- In the wake of last weeks shutdown of half the country's 1,176 dairies, three children in north-west China have died after drinking milk tainted with nitrate. The milk was provided by two local dairies in the region.
- The European Banking Authority has named 90 banks that must undergo a two-year stress test, part of which requires keeping at least 5% of their core capital in Tire 1 securities. Few banks are expected to fail, but it is believed that this will prompt many banks to raise capital.
- Portugal has been informed that it must implement new and more stringent economic reforms in order to secure aid from the European Union and the IMF. "The package must be really strict because otherwise it does not make any sense to guarantee anybody's loan," said Finland's finance Minister Hyrki Katainen, "The package must be harder and more comprehensive than the one which parliament voted against." Given that Portuguese Prime Minister Jose Socrates resigned after parliament rejected the "less hard and less comprehensive" package, things don't look good for the bailout right now.
- Six Palestinians are dead in Gaza following Israeli air strikes, launched in retaliation for a Hamas attack on an Israeli school bus with an anti-tank shell.
- With Laurent Gbagbo isolated and his presidential residence under siege, President-elect Alassane Quattara is asking the EU to lift sanctions and shipping restrictions. His hope is to resume cocoa shipments, which constitutes the country's main source of income.
- The Japanese Cabinet Office is saying that "Japan's economy is suddenly in a severe condition due to the effects of the earthquake." It is tempting to respond "well, yeah" to this, but the comment comes on the heels of the release of a monthly survey of hotel workers, restaurant staff and taxi drivers that shows a record drop in confidence.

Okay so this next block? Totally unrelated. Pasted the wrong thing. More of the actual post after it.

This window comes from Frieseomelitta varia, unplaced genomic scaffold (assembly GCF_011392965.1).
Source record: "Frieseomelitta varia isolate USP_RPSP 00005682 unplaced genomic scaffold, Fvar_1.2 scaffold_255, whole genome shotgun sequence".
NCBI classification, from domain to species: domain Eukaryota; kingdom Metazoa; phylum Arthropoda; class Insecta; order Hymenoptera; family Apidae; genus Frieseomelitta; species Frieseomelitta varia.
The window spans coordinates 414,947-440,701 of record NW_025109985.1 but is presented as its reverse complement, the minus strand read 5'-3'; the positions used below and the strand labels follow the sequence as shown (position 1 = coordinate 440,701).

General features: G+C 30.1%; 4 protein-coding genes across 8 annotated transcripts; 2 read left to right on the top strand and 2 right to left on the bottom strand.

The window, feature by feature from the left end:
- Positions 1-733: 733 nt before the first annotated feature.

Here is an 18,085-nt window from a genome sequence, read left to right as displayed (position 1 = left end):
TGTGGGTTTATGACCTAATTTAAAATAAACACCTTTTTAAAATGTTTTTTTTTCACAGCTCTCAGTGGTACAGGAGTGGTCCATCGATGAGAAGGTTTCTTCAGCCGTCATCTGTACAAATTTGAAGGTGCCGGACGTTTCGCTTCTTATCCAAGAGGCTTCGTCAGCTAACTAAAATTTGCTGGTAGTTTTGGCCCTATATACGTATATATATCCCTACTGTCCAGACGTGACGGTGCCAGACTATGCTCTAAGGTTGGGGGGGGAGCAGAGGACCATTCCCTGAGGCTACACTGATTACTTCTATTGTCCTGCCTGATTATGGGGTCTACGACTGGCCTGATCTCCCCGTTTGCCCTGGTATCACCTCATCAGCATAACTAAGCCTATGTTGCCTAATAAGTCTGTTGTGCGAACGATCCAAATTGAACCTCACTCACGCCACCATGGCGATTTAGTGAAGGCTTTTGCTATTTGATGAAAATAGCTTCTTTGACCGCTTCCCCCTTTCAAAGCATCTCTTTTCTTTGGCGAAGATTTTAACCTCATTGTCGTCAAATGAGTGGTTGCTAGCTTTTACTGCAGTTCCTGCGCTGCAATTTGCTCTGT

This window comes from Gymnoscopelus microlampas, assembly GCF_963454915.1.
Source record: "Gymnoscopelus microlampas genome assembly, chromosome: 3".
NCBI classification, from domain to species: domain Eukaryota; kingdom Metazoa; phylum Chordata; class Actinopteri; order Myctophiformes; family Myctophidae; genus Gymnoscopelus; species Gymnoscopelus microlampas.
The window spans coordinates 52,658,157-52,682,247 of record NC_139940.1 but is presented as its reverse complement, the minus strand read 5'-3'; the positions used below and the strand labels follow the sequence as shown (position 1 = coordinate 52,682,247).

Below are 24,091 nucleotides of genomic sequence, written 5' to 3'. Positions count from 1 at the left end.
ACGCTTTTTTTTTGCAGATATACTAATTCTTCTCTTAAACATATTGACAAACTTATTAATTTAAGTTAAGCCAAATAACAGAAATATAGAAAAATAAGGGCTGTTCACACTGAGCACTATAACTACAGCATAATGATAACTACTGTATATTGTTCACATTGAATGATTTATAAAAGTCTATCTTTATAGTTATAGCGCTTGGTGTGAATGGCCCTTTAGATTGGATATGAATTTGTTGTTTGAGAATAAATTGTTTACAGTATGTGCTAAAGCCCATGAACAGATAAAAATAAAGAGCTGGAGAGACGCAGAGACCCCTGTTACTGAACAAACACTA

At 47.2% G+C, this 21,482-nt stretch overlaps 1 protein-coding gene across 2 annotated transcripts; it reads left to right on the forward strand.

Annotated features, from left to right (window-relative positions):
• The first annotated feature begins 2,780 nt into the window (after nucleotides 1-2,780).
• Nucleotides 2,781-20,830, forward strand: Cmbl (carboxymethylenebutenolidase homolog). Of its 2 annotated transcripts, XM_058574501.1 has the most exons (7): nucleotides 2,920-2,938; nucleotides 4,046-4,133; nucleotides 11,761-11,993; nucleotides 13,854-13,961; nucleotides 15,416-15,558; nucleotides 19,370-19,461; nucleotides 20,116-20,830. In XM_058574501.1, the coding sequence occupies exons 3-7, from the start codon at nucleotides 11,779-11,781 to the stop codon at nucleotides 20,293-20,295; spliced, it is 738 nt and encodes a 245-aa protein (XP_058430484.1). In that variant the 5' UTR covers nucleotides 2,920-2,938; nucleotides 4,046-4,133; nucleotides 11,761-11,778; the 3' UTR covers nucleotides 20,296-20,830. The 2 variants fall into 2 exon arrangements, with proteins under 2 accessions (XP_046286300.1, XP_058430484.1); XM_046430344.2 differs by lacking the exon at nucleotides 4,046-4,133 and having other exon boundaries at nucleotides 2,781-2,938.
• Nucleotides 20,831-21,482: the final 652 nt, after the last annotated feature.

- Yesterday's 7.4-magnitude aftershock off the coast of Miyagi, Japan has caused a leak in a recycled fuel pool at the Onagaway nuclear plant. Three people are reported dead in the aftermath, and power has been lost to some 3.6 million homes.
- Toyota Motor Co plans to repoen all 18 of its Japanese factories between April 18 and April 27, although they will be working at about half their normal capacity due to supply chain disruptions. Nissan Motor Co plans to resume normal production in stages, beginning April 11.
- Syrian security forces opened fire on protesters in Deraa, who were calling for the overthrow of the current government. Reports are sketchy, but at least two people were wounded.
- Asked in a Senate hearing how and when the conflict in Libya would end, General Carter Ham stated only that "I think it does not end militarily." He also indicated that, at the moment, the Libyan conflict appears to be a stalemate, and said that he would not recommend arming the rebels without a better idea of who they are.
- A final review of paperwork and records in the Wisconsin Supreme Court Court election, which had been seen as a referendum on the policies of the controversial state governor and which had been declared a victory for the Republican candidate, revealed "thousands of uncounted votes". The Waukesha County Clerk responsible has blamed "human error" for the failure to properly record the voting results of an entire town.
- President Obama has said that progress has been made on a budget compromise, but also that he was not prepared to express "wild optimism". Without some sort of compromise, the Federal government will shut down at midnight.
- Defense Secretary Robert Gates, during his unannounced visit to Iraq, indicated that US troops could remain in the country beyond the agreed withdrawal date of December 31, 2011. "If folks here are going to want us to have a presence," he said, "we're going to need to get on with it pretty quickly in terms of our planning."
- Tens of thousands of demonstraters for and against President Ali Abdullah Saleh protested and counterprotested at funerals for anti-Saleh protesters killed earlier in the week.
- The United States has frozen a $1 billion aid package to Yemen, following the beginning of anti-Saleh protests.
 Along with the presidential heavy weapons emplacements and presidential mercenaries...
 Head of the US Africa Command.
 His margin of victory was 7582 votes. Keep that in mind.